– By Charlene Fix
She sees an actor savoring a pomegranate in a film,
then buys one from a grocer mounding some, and
stains her table slicing it and stains her mouth and chin
storming its hive, her teeth and tongue dislodging clusters of seeds,
piercing, sucking, swallowing the crimson juice
all the while wondering, as in love, if she’s doing it right
though going at it anyway with awkward zest.
She spits the stripped and harried pulp to a plate
but lets some seeds slide down. This seals her fate.
For deep inside, a longing grows for pomegranate’s
wild sweet tang, a melody that plays beyond the reach
of hearing in her head, an a priori shape aware of its own emptiness.
She marries, pomegranate blush upon her face, the swallowed
seeds both template of the future and her link to death.
Poem / Charlene Fix, from “Frankenstein’s Flowers,” CW Books 2014
Charlene Fix is the author of “Flowering Bruno,” a dog-besotted collection of poems with illustrations by Susan Josephson (XOXOX Press 2006, finalist for the 2007 Ohioana Book Award in Poetry), “Mischief” (poems, Pudding House Press 2003), “Charlene Fix: Greatest Hits” (poems, Kattywompus Press 2012), “Harpo Marx as Trickster” (critical study of Harpo in the 13 Marx Brothers’ films, McFarland 2013) and “Frankenstein’s Flowers” (poems, CW Books 2014). Fix co-coordinates Hospital Poets at the Ohio State University Hospitals and is an emeritus professor of English at Columbus College of Art and Design.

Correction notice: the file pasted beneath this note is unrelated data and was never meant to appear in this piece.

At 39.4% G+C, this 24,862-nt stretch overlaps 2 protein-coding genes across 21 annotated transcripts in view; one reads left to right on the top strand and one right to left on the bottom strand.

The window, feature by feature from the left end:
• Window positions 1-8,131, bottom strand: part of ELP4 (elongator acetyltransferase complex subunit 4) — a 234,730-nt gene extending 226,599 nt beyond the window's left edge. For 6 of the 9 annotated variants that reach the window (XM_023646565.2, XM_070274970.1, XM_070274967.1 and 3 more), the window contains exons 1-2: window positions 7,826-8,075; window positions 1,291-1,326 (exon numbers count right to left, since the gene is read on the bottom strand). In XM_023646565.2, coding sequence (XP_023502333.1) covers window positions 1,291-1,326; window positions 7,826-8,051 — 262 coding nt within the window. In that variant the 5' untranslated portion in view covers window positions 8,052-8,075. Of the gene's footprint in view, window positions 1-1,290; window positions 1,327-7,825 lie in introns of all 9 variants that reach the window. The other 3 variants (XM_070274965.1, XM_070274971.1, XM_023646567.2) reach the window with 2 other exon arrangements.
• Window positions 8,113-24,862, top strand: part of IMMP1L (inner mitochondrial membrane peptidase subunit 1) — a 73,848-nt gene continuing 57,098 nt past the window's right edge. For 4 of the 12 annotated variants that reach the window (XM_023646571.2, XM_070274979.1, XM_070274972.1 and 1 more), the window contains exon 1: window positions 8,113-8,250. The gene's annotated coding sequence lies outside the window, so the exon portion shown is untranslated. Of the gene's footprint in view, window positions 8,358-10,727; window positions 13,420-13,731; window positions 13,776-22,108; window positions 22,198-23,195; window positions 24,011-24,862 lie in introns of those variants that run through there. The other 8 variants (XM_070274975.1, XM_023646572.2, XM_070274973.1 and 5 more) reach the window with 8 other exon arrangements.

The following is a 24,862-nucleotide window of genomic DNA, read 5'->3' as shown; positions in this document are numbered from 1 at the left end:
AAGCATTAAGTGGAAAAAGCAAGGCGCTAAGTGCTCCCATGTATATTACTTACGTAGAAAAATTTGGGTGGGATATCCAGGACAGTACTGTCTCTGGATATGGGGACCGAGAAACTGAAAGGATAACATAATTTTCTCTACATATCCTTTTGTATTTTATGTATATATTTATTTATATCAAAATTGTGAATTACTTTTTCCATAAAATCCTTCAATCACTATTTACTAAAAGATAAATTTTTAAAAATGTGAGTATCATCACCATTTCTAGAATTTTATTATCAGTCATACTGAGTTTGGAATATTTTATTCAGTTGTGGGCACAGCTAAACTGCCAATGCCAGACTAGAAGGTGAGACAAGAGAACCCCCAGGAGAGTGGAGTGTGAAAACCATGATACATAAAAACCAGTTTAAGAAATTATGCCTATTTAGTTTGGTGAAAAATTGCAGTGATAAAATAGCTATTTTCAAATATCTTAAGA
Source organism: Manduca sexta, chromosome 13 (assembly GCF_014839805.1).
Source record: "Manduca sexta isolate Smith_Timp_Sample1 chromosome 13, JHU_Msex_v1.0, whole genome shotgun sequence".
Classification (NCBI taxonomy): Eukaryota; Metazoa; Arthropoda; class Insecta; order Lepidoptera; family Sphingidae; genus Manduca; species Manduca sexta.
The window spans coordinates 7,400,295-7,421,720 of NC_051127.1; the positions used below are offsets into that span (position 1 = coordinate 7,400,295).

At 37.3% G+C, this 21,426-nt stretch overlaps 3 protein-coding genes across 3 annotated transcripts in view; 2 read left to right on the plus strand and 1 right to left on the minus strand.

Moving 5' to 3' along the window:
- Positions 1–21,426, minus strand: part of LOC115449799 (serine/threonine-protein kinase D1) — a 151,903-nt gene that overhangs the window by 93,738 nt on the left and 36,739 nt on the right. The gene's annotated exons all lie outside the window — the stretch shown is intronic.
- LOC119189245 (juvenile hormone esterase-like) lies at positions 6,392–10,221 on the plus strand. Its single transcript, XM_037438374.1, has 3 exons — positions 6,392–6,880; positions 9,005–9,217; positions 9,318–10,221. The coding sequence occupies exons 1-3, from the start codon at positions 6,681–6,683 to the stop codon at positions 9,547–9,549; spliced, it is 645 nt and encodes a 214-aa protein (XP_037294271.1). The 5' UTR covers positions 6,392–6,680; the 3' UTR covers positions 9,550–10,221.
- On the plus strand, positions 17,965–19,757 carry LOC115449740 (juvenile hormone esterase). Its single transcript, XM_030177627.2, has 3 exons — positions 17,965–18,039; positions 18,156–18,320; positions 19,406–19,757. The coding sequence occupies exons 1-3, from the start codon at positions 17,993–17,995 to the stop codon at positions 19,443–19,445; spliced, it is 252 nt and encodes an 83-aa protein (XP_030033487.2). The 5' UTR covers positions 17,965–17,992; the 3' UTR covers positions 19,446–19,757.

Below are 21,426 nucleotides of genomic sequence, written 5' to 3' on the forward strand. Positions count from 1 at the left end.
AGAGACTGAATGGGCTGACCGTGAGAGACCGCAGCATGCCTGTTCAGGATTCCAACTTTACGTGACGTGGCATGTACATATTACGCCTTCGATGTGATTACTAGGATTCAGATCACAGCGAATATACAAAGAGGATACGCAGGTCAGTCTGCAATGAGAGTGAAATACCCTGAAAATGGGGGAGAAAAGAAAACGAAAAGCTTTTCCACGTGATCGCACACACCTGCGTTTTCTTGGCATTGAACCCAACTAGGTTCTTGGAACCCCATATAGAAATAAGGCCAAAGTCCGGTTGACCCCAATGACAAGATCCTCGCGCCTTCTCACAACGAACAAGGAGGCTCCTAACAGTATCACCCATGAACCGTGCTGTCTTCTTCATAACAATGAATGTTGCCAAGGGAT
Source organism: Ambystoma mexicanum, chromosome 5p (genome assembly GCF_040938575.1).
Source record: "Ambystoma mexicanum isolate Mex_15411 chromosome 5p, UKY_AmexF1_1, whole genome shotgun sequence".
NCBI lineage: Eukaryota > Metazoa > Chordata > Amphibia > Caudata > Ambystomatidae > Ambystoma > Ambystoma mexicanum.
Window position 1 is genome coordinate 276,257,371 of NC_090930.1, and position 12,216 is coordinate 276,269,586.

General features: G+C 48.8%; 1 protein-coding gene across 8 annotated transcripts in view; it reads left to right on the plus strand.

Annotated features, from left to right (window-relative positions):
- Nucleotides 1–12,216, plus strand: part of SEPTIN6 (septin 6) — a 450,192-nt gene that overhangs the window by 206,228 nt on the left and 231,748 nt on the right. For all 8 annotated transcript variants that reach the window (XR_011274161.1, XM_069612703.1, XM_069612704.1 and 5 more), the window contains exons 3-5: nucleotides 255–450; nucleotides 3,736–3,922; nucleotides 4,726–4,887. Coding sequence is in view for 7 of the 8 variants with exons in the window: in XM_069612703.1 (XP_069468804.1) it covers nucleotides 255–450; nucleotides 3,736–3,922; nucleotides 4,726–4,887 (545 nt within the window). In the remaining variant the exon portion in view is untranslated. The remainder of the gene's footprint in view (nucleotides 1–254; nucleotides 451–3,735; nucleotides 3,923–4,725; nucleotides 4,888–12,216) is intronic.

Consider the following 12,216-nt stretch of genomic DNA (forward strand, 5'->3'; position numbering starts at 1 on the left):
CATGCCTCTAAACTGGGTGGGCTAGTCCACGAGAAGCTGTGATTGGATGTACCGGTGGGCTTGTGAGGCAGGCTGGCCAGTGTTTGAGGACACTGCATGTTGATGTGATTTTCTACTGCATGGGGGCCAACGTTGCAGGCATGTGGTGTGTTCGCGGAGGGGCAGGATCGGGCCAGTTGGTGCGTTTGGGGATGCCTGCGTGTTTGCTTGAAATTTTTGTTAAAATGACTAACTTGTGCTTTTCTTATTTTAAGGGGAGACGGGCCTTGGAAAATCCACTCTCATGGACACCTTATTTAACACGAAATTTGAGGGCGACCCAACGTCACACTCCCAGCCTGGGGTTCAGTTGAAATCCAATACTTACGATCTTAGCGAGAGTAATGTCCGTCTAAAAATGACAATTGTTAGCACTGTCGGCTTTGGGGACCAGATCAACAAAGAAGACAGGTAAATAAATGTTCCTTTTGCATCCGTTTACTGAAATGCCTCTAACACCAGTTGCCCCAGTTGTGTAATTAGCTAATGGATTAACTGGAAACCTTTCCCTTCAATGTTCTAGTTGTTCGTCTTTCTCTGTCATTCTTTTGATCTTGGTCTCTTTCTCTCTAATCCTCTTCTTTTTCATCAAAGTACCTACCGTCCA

Picture / Sara Caswell-Pearce, “Semillas de la muerte (Seeds of death),” 2016, mixed media collage.
According to Pearce, “The collage grew in response to the poem, but also to the time of year. Dia de los muertos (Day of the Dead) is celebrated in various ways throughout Central and South America, but the holiday as we know it in the United States is most widely associated with Mexico. It begins Nov. 1 and ends Nov. 2, and is a festive way of honoring the dead. It dates back to the ancient Aztecs with added influences of Catholicism (All Saints Day and All Souls Day). Skeletons, and especially skulls, are central to Day of the Dead. They were kept by the Aztecs as a symbol of life after death.”